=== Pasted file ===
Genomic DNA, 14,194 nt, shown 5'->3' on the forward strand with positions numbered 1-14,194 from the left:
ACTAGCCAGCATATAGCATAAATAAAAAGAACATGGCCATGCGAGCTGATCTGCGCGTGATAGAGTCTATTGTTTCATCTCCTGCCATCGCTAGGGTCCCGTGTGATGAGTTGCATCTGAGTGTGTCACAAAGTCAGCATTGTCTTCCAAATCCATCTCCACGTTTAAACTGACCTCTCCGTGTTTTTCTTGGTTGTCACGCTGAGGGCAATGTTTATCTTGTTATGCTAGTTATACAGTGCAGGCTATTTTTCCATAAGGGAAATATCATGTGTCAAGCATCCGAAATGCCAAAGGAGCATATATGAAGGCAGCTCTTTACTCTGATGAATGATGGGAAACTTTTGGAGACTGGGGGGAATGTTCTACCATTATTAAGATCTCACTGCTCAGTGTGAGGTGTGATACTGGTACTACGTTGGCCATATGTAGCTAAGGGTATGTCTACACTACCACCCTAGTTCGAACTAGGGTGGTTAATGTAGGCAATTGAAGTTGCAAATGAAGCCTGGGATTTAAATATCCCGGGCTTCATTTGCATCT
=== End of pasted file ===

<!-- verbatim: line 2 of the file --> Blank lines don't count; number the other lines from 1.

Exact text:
ACTAGCCAGCATATAGCATAAATAAAAAGAACATGGCCATGCGAGCTGATCTGCGCGTGATAGAGTCTATTGTTTCATCTCCTGCCATCGCTAGGGTCCCGTGTGATGAGTTGCATCTGAGTGTGTCACAAAGTCAGCATTGTCTTCCAAATCCATCTCCACGTTTAAACTGACCTCTCCGTGTTTTTCTTGGTTGTCACGCTGAGGGCAATGTTTATCTTGTTATGCTAGTTATACAGTGCAGGCTATTTTTCCATAAGGGAAATATCATGTGTCAAGCATCCGAAATGCCAAAGGAGCATATATGAAGGCAGCTCTTTACTCTGATGAATGATGGGAAACTTTTGGAGACTGGGGGGAATGTTCTACCATTATTAAGATCTCACTGCTCAGTGTGAGGTGTGATACTGGTACTACGTTGGCCATATGTAGCTAAGGGTATGTCTACACTACCACCCTAGTTCGAACTAGGGTGGTTAATGTAGGCAATTGAAGTTGCAAATGAAGCCTGGGATTTAAATATCCCGGGCTTCATTTGCATCT